African Defence: A Statistical Analysis

Group Captain Kishore Kumar Khera, a former fighter pilot, is an independent analyst Click here for detailed profile.
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  • July-September 2023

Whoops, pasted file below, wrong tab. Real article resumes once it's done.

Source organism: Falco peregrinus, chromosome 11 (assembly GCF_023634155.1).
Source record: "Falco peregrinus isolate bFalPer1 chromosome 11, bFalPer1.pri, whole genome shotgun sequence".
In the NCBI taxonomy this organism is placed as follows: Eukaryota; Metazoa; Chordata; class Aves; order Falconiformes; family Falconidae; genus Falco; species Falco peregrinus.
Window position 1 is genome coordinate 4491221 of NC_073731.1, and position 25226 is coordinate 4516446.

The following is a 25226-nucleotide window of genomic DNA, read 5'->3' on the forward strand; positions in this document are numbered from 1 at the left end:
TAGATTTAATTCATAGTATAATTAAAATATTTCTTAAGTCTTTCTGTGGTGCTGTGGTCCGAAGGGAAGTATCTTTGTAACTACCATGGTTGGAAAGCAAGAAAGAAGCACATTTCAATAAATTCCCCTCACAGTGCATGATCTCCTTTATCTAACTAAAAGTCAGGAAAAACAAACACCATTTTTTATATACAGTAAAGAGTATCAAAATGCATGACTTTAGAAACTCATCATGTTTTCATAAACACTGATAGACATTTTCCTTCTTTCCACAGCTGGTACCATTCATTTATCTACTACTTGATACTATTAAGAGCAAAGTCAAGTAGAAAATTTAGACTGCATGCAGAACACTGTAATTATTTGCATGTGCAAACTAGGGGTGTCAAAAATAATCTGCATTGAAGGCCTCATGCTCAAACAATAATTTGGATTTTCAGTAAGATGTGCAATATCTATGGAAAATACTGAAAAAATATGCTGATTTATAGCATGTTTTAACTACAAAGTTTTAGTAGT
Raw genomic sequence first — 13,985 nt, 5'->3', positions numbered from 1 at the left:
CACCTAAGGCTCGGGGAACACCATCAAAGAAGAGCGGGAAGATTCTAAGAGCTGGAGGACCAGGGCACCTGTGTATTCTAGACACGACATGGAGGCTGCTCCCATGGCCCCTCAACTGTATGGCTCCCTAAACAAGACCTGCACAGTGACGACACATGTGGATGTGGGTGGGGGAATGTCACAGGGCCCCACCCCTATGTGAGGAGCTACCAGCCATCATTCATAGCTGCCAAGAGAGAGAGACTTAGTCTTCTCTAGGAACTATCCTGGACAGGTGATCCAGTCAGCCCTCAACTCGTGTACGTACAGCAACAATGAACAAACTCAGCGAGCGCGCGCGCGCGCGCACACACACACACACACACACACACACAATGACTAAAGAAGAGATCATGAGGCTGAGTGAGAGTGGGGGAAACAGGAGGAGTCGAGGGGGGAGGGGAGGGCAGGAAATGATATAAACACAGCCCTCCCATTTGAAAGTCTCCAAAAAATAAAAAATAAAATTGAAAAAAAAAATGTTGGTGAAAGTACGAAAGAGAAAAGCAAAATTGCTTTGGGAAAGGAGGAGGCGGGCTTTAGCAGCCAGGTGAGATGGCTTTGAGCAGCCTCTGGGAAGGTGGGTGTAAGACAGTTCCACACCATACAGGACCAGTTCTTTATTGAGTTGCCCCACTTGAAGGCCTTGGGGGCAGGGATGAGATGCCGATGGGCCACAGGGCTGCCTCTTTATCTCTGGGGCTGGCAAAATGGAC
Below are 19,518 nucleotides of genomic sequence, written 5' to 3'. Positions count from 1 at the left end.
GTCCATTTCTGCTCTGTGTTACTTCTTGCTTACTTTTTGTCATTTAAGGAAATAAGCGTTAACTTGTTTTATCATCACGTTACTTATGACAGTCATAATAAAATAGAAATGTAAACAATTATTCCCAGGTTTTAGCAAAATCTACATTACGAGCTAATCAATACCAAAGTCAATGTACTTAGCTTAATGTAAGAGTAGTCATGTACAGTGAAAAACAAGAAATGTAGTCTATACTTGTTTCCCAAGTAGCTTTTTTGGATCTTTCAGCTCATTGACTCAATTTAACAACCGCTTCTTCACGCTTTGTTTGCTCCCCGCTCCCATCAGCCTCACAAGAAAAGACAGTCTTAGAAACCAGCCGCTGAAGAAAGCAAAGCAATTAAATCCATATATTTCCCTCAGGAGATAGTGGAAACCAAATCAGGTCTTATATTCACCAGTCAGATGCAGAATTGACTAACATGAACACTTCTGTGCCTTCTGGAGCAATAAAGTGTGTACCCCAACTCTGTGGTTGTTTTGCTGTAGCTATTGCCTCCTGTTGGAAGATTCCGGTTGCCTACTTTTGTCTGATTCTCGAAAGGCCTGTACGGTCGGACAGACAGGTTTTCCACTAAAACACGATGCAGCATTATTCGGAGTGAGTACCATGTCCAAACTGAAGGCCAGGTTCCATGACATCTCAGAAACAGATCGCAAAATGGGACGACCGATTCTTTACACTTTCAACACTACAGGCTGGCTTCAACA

Africa’s continental aspirations are well documented in ‘Agenda 2063’. With a laid-out implementation plan for well-articulated goals to meet the aspirations, Africa is moving in the right direction, albeit a little slowly. The main reasons are intertwined and interrelated—conflicts and slow economic growth. To top this, African governments are splurging on building military capabilities without clearly defined strategic goals. The Stockholm International Peace Research Institute (SIPRI) database on military-related expenditure up to the year 2022 indicates that Africa, on an average, is spending 60 per cent points more than the world average on its military. This has been the trend for the last 30 years. After peaking at over 12.5 per cent of government expenditure in 1999, African defence expenditure has come down, but it continues to stay higher than the world average, which is a cause of concern. This article undertakes a statistical analysis of all defence-related issues in the African continent to get an overview of how African defence has moved in the last five decades, and the reasons thereof as well as what is the likely trajectory various African states may follow in the coming decades in this regard.

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